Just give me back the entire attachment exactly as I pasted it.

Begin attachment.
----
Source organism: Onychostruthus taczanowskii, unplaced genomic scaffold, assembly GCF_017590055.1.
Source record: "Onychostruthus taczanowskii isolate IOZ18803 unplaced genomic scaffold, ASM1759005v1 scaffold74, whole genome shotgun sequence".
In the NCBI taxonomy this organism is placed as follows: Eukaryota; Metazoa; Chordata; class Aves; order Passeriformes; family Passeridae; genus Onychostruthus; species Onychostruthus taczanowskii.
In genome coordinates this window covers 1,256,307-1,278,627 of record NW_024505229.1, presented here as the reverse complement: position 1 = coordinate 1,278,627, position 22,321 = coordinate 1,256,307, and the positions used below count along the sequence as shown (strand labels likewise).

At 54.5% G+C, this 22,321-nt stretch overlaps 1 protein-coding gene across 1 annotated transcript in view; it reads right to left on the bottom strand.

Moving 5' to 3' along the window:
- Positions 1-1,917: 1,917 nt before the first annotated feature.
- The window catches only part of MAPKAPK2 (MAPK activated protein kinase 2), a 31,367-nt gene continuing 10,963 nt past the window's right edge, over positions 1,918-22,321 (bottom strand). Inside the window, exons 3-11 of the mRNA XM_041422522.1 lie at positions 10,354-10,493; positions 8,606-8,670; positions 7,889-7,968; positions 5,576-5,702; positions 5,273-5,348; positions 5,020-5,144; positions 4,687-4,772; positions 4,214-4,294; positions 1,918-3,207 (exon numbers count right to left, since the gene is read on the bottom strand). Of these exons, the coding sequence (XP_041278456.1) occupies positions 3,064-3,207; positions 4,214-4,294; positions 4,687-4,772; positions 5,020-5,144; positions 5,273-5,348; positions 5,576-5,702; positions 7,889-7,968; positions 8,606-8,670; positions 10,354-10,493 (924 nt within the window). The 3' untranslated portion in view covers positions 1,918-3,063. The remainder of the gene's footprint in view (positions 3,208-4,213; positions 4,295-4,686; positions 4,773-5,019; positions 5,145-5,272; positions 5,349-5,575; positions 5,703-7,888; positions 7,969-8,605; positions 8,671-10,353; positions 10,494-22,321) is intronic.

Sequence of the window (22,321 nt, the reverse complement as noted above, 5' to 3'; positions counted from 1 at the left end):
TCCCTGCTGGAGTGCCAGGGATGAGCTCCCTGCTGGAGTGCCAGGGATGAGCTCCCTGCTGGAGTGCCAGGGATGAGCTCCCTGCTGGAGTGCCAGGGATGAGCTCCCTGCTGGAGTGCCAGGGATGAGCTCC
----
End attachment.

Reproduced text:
Source organism: Onychostruthus taczanowskii, unplaced genomic scaffold, assembly GCF_017590055.1.
Source record: "Onychostruthus taczanowskii isolate IOZ18803 unplaced genomic scaffold, ASM1759005v1 scaffold74, whole genome shotgun sequence".
In the NCBI taxonomy this organism is placed as follows: Eukaryota; Metazoa; Chordata; class Aves; order Passeriformes; family Passeridae; genus Onychostruthus; species Onychostruthus taczanowskii.
In genome coordinates this window covers 1,256,307-1,278,627 of record NW_024505229.1, presented here as the reverse complement: position 1 = coordinate 1,278,627, position 22,321 = coordinate 1,256,307, and the positions used below count along the sequence as shown (strand labels likewise).

At 54.5% G+C, this 22,321-nt stretch overlaps 1 protein-coding gene across 1 annotated transcript in view; it reads right to left on the bottom strand.

Moving 5' to 3' along the window:
- Positions 1-1,917: 1,917 nt before the first annotated feature.
- The window catches only part of MAPKAPK2 (MAPK activated protein kinase 2), a 31,367-nt gene continuing 10,963 nt past the window's right edge, over positions 1,918-22,321 (bottom strand). Inside the window, exons 3-11 of the mRNA XM_041422522.1 lie at positions 10,354-10,493; positions 8,606-8,670; positions 7,889-7,968; positions 5,576-5,702; positions 5,273-5,348; positions 5,020-5,144; positions 4,687-4,772; positions 4,214-4,294; positions 1,918-3,207 (exon numbers count right to left, since the gene is read on the bottom strand). Of these exons, the coding sequence (XP_041278456.1) occupies positions 3,064-3,207; positions 4,214-4,294; positions 4,687-4,772; positions 5,020-5,144; positions 5,273-5,348; positions 5,576-5,702; positions 7,889-7,968; positions 8,606-8,670; positions 10,354-10,493 (924 nt within the window). The 3' untranslated portion in view covers positions 1,918-3,063. The remainder of the gene's footprint in view (positions 3,208-4,213; positions 4,295-4,686; positions 4,773-5,019; positions 5,145-5,272; positions 5,349-5,575; positions 5,703-7,888; positions 7,969-8,605; positions 8,671-10,353; positions 10,494-22,321) is intronic.

Sequence of the window (22,321 nt, the reverse complement as noted above, 5' to 3'; positions counted from 1 at the left end):
TCCCTGCTGGAGTGCCAGGGATGAGCTCCCTGCTGGAGTGCCAGGGATGAGCTCCCTGCTGGAGTGCCAGGGATGAGCTCCCTGCTGGAGTGCCAGGGATGAGCTCCCTGCTGGAGTGCCAGGGATGAGCTCC